Approaches under Investigation

The lack of a permanent cure for Tarui’s disease has led to extensive research on the condition. The research aims at finding a cure as well as improving the quality of life for the affected individuals. Some of the issues being investigated include improved methods of diagnosis to identify the condition before it progresses to advanced stages. It is imperative that the mechanisms of the disease are well understood to determine a disease cure. Therefore, there is ongoing research to establish the precise association between exercise and eating habits in metabolic ailments. Animal models are being used to attain this objective as well as to test the efficacy of treatment regimens. It is also hypothesized that providing the missing enzyme can improve the outcomes of Tarui’s disease. Consequently, enzyme replacement therapies are being studied for their effectiveness. Interchanging the defective gene with a normal one in a procedure known as gene therapy is also being studied.


Tarui’s disease is a manageable condition apart from the infantile form that is fatal. Minimizing the intake of carbohydrates and increasing the amount of fats in the diet of affected individuals can help reduce the symptoms of the disease. It is also important for GSD VII patients to avoid strenuous activities.


Amit, R., Bashan, N., Abarbanel, J. M., Shapira, Y., Sofer, S., Moses, S. (1992). Fatal familial infantile glycogen storage disease: Multisystem phosphofructokinase deficiency. Muscle Nerve, 15(4), 455-458.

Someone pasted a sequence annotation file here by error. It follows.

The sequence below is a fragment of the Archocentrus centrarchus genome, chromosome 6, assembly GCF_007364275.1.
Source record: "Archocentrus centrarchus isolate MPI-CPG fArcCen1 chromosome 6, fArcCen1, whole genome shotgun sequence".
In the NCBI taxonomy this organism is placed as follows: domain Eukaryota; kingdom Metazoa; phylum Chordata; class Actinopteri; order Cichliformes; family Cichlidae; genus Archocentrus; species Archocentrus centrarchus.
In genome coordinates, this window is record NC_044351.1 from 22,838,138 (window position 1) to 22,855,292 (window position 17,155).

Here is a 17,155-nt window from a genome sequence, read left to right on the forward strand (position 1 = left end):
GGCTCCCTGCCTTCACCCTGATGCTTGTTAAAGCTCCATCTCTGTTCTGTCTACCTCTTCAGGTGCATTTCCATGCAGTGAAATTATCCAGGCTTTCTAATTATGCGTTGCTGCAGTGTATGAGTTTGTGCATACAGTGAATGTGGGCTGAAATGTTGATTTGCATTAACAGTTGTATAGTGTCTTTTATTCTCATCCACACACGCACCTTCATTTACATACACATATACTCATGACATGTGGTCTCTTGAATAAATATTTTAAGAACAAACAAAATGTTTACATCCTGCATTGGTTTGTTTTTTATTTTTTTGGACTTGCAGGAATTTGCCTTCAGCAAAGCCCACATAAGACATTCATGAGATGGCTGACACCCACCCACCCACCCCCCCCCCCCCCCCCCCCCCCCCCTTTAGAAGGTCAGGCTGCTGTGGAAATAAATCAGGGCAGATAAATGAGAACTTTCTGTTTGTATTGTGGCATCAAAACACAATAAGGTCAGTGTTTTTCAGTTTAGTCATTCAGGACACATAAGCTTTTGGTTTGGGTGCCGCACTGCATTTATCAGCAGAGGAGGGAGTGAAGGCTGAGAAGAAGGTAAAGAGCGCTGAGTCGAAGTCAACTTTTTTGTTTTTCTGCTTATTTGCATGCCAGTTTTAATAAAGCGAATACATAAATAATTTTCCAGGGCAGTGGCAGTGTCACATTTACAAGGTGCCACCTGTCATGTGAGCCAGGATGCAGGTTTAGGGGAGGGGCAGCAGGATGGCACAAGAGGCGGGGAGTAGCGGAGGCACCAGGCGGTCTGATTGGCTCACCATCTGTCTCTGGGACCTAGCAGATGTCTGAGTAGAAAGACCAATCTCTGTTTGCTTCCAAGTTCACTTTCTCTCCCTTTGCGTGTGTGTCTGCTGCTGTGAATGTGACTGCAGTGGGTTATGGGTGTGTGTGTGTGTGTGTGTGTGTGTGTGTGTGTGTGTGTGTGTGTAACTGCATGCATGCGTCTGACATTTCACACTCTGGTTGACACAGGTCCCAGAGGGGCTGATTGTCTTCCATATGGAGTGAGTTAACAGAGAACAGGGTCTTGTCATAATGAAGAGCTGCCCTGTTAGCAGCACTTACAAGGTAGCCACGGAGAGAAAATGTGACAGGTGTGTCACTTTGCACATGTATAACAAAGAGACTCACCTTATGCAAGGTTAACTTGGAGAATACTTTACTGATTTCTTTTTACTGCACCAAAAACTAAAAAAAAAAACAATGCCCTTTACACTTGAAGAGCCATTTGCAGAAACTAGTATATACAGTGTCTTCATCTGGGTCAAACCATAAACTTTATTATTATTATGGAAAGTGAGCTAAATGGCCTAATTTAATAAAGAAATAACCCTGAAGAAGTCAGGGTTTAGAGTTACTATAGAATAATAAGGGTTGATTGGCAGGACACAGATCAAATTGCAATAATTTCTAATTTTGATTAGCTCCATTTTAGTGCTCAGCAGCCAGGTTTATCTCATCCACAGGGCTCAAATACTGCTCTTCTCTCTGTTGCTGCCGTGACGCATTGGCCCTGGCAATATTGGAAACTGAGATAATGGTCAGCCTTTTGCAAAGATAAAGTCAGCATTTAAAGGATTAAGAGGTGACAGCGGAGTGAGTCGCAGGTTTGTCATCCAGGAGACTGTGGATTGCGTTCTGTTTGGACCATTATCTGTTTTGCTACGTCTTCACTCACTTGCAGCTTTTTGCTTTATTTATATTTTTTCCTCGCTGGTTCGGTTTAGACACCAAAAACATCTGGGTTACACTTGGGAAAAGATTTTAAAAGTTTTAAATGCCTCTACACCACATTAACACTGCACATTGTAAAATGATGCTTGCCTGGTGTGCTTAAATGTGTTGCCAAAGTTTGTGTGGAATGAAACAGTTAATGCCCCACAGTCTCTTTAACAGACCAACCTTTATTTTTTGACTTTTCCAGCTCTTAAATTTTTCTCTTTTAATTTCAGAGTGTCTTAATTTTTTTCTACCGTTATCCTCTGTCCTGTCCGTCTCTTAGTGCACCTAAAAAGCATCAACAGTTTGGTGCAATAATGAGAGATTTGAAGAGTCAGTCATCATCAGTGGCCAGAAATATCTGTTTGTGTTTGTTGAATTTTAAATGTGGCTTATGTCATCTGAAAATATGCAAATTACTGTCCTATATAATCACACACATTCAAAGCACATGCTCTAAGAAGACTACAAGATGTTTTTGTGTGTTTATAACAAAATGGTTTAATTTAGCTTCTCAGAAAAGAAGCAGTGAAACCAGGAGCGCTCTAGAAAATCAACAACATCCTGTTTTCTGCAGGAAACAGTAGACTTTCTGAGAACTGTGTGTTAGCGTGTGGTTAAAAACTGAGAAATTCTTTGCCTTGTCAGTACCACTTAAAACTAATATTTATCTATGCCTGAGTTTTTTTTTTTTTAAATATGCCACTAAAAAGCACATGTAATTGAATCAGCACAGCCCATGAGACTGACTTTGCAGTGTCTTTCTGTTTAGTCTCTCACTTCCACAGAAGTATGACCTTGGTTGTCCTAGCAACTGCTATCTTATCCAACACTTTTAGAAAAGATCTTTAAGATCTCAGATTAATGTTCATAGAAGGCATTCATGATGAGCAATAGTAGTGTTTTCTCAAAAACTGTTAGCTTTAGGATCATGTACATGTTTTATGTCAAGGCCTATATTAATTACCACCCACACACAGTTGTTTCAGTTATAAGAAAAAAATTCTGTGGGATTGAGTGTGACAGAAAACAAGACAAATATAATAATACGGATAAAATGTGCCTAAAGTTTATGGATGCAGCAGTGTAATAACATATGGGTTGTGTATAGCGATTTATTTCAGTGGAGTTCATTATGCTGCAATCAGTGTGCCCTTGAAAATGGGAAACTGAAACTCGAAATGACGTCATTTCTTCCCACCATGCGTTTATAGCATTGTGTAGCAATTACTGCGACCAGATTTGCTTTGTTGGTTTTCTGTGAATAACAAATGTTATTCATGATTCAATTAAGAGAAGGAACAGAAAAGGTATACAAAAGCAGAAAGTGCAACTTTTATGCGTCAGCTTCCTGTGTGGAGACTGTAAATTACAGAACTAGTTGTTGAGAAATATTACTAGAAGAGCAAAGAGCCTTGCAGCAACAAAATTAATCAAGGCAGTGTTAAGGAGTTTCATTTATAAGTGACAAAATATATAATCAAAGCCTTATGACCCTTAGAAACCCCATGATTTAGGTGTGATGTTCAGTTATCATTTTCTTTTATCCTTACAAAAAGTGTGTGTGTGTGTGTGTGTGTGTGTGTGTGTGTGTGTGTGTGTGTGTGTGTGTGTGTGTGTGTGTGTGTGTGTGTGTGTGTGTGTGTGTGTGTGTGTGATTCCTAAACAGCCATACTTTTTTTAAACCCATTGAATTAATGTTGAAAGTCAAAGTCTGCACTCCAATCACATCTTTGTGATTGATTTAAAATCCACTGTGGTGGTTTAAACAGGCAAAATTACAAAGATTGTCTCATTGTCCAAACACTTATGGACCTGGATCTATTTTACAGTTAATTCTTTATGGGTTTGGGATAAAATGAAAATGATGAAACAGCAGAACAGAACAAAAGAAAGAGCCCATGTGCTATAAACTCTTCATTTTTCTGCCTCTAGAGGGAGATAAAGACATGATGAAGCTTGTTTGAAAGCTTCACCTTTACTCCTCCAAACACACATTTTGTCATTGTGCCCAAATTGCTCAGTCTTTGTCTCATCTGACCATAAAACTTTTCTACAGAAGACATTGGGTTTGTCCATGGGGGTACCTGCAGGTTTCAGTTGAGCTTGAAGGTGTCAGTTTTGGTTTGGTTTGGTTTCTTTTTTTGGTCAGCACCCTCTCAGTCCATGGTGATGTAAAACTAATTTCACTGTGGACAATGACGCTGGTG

Eber, S. W. (2003). Disorders of erythrocyte glycolysis and nucleotide metabolism. In Handin, I. R, Lux, S. E., & Stossel, T. P. (Eds.), Blood: Principles and practice of hematology, volume 1 (pp. 1887-1920). Philadelphia, PA: Lippincott William & Wilkins.

Finsterer J., &Stöllberger C. (2008). Progressive mitral valve thickening and progressive muscle cramps as manifestations of glycogenosis VII (Tarui’s disease). Cardiology, 110(4), 238-240.

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Glycogen storage disease VII. (2014). Web.

Lerardi-Curto, L. (2013). Genetics of glycogen-storage disease type VII. Web.

Ozen H. (2007). Glycogen storage diseases: New perspectives. World Journal of Gastroenterology, 13(18), 2541-2553.

Raben, N., & Sherman, J. B. (1995). Mutations in muscle phosphofructokinase gene. Human Mutations, 6(1), 1-6.

Ronquist, G. (2002). Glycogenosis type VII (Tarui’s disease); diagnostic considerations and late sequelae. Southern Medical Journal, 95(12), 1361-1362.

Thomas, A-M., & Frontera, W. R. (2007). Muscle disease and dysfunction. In Magee, D. J., Zachazewski, J. E. & Quillen, W. S. (Eds.), Pathology and intervention in musculoskeletal rehabilitation (pp. 912-936).USA: Elsevier Saunders.

Toscano, A. & Musumeci, O. (2007). Tarui disease and distal glycogenoses: Clinical and genetic update. Acta Myologica, 26(2), 105-107.